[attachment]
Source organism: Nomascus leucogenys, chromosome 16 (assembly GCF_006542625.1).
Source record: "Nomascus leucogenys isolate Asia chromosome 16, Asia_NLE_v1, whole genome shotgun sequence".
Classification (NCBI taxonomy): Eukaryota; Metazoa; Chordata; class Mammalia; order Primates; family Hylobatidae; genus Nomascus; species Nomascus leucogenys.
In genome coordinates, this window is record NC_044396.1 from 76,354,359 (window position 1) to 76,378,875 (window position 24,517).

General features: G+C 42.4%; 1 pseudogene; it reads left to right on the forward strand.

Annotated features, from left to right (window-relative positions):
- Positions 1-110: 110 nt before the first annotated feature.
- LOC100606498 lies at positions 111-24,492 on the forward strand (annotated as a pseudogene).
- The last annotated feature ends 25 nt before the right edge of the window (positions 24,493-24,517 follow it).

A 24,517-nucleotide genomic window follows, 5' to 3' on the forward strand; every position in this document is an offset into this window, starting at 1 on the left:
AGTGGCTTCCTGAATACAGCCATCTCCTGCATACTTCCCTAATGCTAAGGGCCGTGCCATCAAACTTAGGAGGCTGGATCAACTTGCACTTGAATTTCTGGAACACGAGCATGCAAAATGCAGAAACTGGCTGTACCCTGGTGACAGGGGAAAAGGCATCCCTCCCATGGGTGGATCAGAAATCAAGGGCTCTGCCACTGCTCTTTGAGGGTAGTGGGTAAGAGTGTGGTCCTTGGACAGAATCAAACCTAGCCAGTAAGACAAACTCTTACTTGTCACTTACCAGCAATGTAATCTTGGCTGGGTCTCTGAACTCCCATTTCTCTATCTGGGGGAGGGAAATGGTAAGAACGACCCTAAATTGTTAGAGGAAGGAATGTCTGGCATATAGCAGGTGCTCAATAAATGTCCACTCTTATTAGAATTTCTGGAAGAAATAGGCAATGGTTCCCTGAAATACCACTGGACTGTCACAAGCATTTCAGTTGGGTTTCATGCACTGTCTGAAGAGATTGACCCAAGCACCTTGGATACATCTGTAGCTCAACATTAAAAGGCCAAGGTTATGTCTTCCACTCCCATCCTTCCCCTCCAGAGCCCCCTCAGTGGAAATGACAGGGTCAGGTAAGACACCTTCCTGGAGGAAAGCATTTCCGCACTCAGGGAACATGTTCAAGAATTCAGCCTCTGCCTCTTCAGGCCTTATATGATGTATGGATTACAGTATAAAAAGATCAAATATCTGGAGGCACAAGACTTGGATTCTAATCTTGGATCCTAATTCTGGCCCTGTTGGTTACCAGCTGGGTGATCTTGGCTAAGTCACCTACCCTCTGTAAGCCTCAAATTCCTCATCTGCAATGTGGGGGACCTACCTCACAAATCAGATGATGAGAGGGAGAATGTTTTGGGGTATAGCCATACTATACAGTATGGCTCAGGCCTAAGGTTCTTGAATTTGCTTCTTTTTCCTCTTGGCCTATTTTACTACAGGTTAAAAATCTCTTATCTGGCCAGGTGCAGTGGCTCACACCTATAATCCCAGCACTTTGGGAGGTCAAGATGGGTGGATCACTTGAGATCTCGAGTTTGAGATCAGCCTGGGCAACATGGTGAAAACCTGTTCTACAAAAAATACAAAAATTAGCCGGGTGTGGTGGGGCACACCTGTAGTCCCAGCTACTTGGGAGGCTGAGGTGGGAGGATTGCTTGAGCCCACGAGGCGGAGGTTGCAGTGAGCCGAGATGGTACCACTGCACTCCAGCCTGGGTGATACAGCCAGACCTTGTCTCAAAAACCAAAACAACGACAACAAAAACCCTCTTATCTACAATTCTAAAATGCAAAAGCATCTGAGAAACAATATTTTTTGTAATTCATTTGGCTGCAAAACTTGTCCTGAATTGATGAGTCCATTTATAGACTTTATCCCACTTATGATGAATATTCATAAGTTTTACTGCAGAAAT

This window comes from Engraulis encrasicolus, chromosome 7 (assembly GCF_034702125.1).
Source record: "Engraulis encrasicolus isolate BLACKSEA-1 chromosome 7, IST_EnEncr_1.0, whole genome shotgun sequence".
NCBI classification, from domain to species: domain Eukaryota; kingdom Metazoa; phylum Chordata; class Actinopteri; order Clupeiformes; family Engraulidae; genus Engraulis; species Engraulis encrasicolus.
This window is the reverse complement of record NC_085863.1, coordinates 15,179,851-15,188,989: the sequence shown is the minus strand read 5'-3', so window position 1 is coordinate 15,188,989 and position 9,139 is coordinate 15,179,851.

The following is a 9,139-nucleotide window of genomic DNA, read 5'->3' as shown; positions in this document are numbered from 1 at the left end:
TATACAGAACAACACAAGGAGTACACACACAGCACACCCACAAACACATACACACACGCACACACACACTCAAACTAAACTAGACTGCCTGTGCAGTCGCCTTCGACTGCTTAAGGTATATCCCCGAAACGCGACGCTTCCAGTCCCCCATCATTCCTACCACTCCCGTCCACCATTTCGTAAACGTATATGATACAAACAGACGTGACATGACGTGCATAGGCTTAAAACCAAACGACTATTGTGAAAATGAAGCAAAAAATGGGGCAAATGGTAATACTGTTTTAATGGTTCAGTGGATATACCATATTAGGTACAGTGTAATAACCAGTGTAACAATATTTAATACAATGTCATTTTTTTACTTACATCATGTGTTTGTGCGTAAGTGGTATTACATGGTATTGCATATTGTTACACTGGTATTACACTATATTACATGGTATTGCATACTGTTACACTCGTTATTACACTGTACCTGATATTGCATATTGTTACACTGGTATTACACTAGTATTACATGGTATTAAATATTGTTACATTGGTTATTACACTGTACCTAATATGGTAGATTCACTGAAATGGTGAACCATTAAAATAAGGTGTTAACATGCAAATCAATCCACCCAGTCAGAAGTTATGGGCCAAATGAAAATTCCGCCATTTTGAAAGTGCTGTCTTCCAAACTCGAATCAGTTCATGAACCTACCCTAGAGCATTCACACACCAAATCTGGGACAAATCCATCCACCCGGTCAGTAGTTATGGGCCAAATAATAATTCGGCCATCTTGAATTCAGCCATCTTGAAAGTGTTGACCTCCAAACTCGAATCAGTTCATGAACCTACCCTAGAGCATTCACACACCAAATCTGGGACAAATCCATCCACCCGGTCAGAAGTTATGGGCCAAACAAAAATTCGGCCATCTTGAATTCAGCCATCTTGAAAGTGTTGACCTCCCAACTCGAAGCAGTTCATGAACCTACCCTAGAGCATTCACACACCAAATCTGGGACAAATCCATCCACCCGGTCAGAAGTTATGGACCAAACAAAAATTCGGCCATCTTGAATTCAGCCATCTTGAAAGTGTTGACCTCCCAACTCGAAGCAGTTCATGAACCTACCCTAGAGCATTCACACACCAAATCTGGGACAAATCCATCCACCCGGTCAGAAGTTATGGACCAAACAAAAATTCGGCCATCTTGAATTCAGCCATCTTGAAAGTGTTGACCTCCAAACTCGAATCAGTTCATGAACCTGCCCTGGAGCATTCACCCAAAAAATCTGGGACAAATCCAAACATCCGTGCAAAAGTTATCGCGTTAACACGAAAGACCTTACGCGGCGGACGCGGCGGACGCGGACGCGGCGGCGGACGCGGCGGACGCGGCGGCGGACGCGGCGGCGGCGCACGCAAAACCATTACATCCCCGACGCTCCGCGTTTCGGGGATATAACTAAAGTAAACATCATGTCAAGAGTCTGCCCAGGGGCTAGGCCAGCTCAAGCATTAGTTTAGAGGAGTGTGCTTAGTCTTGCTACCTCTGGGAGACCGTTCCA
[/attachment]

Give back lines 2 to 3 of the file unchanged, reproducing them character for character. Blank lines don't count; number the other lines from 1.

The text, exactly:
Source record: "Nomascus leucogenys isolate Asia chromosome 16, Asia_NLE_v1, whole genome shotgun sequence".
Classification (NCBI taxonomy): Eukaryota; Metazoa; Chordata; class Mammalia; order Primates; family Hylobatidae; genus Nomascus; species Nomascus leucogenys.